SPARK Soweto shines in literacy and maths

SPARK Soweto shines in literacy and maths
SPARK Soweto shines in literacy and maths

Independent private school SPARK Soweto is bucking the trend of poor literacy and mathematics outcomes in South African schools, with the school’s Grade 3 pupils scoring up to 40% higher than other schools in recent benchmark assessments.

SPARK learners achieved an average of 87% for literacy and 67% for maths in a pilot of the JumpTrakTM benchmarks in November last year. JumpTrak are external assessments that provide feedback on scholar achievement and a benchmark for all participating schools. The average score in the assessments was 56% for literacy and 38% for maths.

SPARK School’s results come at a time when most South African learners are struggling to master basic literacy and numeracy skills. In December, the Department of Basic Education presented the latest findings of the Trends in International Mathematics and Science Study 2019 (TIMSS), showing how South African students compare to the rest of the world.

The study showed less than four in ten (37%) South African learners have acquired basic mathematical knowledge – which means nearly two-thirds of learners lack the ability to apply knowledge in simple or complex solutions and to communicate understandings.

While South Africa has improved its overall maths and science ability levels from 11% in 2003 to 41% in 2019, the country still scored in the bottom three out of 64 countries for a range of tests. Things aren’t much better on the literacy front, where the 2016 Progress in International Reading Literacy (PIRLS) study found that 8 out of every 10 South African Grade 4 learners cannot read for meaning.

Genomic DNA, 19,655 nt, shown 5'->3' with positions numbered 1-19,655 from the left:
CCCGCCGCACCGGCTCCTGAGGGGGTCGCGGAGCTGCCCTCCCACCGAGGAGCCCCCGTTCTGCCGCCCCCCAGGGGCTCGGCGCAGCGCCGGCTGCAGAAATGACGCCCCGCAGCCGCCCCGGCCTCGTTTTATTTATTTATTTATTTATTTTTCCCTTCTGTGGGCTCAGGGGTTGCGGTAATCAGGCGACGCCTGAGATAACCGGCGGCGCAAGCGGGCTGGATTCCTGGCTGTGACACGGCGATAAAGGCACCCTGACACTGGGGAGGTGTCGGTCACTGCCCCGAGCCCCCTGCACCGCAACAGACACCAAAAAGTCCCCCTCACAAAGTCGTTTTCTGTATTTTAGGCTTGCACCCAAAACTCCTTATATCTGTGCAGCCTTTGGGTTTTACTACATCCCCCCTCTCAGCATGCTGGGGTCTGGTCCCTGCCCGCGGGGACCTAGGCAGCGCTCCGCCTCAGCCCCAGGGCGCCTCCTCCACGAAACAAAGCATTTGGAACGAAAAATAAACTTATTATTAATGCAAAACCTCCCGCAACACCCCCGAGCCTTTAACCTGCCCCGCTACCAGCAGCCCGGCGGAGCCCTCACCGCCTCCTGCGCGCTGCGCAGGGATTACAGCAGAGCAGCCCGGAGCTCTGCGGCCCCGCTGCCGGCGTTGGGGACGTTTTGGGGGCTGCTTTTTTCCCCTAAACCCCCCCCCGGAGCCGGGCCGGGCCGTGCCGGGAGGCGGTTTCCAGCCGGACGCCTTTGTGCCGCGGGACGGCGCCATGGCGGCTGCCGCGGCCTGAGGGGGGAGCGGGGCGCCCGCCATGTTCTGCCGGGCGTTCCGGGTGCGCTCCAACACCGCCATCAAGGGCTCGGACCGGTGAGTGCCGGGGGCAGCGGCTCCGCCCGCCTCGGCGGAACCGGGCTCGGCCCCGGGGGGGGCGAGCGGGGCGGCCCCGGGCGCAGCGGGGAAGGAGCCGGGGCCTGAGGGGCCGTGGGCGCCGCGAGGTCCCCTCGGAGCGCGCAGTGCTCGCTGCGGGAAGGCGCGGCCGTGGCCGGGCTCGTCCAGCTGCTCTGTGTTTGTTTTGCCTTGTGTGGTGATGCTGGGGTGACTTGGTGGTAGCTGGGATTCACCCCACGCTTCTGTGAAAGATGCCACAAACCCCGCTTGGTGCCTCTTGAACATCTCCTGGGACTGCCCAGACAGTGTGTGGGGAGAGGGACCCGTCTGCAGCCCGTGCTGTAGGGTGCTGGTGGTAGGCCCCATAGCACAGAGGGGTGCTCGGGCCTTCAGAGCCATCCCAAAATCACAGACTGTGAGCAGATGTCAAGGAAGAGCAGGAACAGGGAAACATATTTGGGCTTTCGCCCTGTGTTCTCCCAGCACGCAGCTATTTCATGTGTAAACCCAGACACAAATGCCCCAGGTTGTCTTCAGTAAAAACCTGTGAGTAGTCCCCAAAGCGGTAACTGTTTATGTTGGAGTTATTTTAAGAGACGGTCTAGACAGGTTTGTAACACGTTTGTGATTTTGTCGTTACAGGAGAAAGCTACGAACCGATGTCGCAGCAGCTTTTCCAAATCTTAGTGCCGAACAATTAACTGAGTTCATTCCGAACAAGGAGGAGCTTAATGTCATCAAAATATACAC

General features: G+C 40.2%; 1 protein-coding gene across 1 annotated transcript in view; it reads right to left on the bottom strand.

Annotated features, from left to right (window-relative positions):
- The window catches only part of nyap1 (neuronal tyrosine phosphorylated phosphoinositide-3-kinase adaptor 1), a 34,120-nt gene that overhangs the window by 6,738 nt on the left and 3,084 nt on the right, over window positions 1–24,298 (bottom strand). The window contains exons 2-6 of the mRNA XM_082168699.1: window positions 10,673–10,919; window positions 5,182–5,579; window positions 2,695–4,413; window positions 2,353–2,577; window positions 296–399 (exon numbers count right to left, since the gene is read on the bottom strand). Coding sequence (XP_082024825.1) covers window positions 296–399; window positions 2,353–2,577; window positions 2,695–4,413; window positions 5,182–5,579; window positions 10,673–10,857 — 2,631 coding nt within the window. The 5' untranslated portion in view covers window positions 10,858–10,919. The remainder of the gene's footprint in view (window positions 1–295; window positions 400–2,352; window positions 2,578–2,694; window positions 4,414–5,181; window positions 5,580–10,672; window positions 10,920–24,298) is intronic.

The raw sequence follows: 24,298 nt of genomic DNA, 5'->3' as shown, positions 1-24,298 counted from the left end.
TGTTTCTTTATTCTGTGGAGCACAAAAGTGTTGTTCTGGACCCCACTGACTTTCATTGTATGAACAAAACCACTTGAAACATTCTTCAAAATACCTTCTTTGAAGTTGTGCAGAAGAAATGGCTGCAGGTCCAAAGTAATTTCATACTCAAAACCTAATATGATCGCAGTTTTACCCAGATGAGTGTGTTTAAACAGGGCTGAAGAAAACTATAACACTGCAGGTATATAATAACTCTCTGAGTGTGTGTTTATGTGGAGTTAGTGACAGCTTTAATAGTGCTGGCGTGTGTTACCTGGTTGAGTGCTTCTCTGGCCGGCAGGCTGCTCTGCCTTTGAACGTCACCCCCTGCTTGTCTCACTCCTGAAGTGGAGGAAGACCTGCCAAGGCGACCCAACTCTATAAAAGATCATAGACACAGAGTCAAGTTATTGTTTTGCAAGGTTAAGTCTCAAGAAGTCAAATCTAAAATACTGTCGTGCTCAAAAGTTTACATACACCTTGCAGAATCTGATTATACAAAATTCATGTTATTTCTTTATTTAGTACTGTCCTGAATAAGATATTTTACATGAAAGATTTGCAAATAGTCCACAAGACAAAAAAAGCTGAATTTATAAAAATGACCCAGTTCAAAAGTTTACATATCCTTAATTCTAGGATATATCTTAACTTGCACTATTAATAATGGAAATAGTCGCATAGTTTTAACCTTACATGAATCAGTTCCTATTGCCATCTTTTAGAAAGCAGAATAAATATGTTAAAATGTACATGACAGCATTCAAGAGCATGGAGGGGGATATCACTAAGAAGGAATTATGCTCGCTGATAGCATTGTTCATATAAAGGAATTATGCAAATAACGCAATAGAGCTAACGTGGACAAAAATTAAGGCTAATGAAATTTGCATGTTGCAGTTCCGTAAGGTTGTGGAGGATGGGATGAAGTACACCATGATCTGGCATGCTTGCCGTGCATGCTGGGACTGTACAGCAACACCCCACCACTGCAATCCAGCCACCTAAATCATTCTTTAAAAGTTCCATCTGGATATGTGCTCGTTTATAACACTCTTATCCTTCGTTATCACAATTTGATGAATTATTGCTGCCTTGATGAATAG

SPARK Soweto principal Gundo Mmbi said the results provided an insight into how the school’s learners were faring amongst their South African peers in other private schools.

“The importance of literacy and maths at primary school goes way beyond simply being able to read or do sums. Literacy is the essential foundation of education: if you can’t read for meaning, you run the risk of being excluded from full participation in society, while maths develops important skills in problem solving, reasoning, creative thinking and communication,” said Mmbi.

“These results will allow us to make informed decisions on areas of mastery and areas of improvement for each subject going forward.”